TitleSingle walled carbon nanotube networks as substrates for bone cells
NameTutak, Wojtek (author), Chhowalla, Manish (chair), Lehman, Richard (internal member), Mann, Adrian (internal member), Klein, Lisa (internal member), Sesti, Federico (outside member), Rutgers University, Graduate School - New Brunswick,
SubjectMaterials Science and Engineering,
DescriptionA central effort in biomedical research concerns the development of materials for sustaining and controlling cell growth. Carbon nanotube based substrates have been shown to support the growth of different kinds of cells. However the underlying molecular mechanisms remain poorly defined. To address the fundamental question of mechanisms by which nanotubes promote bone mitosis and histogenesis, primary calvariae osteoblastic cells were grown on single walled carbon nanotube (SWNT) network substrates. Using a combination of biochemical and optical techniques, we demonstrate here that SWNT networks promote cell development through two distinct steps. Initially, SWNTs are absorbed in a process that resembles endocytosis, inducing acute toxicity. Nanotube mediated cell destruction, however, induces a release of endogenous factors that act to boost the activity of the surviving cells by stimulating the synthesis of extracellular matrix. In the second part of the research, minimally invasive SWNT matrices were used to further investigate network properties for biomedical applications without extensive presence of cytotoxicity. In the literature, carbon nanotube based substrates have been shown to support the growth of different cell types and, as such, have raised considerable interest in view of their possible use in biomedical applications. Nanotube matrices that are embedded in polymers cause inherent changes in nanotube chemical and physical film properties. Thus, it is critical to understand how the physical properties of the pristine networks affect the biology of the host tissue. Here, we investigated how the physical and chemical properties of SWNT networks impact the response of MC3T3-E1 bone osteoblasts. We found that two fundamental steps in cell growth: initial attachment to the substrate and proliferation, are strongly dependent on the energy and roughness of the surface, respectively. Thus, fine-tuning the properties of the film may represent a strategy to optimize the response of the biological host. Outlined above results led to a next set of experiments in which in-situ, real time cell interactions with SWNT films were investigated. Direct electrical measurements on SWNT thin films on changing osteoblastic cell growth were conducted. The experiments indicated that in fact the nanotube films have capability of hosting and sensing initial cell material interactions.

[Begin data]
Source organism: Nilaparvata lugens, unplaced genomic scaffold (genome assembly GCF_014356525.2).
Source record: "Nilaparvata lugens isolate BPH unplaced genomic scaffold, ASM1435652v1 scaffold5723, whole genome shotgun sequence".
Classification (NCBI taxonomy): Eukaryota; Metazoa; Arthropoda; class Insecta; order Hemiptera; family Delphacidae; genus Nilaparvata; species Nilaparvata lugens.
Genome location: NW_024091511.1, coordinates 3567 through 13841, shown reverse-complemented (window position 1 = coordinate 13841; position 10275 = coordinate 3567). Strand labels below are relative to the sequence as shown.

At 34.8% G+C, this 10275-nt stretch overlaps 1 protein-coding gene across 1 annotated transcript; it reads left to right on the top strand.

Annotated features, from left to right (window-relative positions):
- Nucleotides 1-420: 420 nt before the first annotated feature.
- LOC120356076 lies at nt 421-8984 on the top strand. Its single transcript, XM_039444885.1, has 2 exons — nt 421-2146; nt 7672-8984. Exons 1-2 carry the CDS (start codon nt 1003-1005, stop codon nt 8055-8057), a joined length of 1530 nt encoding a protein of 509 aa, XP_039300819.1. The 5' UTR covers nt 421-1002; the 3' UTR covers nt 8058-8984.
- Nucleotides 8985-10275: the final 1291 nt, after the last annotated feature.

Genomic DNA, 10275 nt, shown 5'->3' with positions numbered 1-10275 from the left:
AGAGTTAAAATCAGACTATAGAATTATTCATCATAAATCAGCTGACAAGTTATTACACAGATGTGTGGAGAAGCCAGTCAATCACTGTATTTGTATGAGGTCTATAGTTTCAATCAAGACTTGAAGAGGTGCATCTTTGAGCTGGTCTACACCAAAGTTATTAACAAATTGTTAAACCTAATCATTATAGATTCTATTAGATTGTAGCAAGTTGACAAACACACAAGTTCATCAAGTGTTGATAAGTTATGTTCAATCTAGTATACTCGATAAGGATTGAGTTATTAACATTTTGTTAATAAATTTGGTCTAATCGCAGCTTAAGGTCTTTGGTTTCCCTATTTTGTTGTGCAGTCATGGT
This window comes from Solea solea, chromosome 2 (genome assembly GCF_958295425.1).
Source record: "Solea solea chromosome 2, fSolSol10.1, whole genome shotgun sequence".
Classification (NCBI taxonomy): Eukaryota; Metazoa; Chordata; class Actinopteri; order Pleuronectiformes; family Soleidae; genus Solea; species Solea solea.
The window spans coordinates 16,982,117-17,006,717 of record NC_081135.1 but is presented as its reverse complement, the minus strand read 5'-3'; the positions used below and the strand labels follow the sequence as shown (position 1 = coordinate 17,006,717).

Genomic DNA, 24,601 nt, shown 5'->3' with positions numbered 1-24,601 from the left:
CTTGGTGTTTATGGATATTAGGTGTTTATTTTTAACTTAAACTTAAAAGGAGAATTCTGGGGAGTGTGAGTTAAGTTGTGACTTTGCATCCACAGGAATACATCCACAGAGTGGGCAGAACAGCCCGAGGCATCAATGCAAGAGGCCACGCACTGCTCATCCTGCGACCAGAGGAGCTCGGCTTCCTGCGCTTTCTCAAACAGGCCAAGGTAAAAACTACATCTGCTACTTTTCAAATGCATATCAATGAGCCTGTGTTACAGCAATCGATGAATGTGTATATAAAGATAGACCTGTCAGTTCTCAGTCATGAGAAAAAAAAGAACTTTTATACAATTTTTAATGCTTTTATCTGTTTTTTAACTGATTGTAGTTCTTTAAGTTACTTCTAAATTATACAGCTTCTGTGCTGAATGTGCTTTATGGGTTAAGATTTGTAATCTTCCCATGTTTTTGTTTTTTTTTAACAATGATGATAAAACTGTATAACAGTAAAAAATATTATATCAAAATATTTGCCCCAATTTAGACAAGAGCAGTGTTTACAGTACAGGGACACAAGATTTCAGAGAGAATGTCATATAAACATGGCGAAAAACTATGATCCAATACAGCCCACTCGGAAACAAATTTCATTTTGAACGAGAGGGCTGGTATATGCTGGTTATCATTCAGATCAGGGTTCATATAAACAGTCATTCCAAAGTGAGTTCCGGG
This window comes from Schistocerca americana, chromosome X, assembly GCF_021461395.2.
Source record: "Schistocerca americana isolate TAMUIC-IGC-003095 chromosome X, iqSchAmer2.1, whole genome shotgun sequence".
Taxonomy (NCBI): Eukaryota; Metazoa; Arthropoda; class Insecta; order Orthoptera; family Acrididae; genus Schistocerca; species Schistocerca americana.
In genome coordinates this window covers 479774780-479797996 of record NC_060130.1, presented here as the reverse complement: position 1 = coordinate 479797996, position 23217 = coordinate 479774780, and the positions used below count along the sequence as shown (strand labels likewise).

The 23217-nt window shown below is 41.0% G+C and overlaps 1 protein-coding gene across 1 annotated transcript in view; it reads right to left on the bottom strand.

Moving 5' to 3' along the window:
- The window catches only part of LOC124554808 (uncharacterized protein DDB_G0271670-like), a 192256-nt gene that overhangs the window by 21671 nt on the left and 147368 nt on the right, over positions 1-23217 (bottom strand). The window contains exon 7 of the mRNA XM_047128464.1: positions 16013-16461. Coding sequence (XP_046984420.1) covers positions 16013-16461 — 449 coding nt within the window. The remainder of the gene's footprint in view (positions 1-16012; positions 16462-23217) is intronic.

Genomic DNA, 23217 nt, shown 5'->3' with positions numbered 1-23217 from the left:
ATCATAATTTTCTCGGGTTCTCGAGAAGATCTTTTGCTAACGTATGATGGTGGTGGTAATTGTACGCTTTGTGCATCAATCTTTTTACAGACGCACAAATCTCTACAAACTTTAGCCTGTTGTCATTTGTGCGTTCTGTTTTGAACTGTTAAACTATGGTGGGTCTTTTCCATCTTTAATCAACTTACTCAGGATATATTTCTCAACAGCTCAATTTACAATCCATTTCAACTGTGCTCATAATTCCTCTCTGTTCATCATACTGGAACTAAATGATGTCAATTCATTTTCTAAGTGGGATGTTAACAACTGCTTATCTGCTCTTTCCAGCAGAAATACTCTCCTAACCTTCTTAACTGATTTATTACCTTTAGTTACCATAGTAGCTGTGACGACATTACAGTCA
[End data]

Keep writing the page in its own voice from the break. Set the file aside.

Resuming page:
NoteIncludes bibliographical references
Noteby Wojtek Tutak
CollectionGraduate School - New Brunswick Electronic Theses and Dissertations
Organization NameRutgers, The State University of New Jersey
RightsThe author owns the copyright to this work.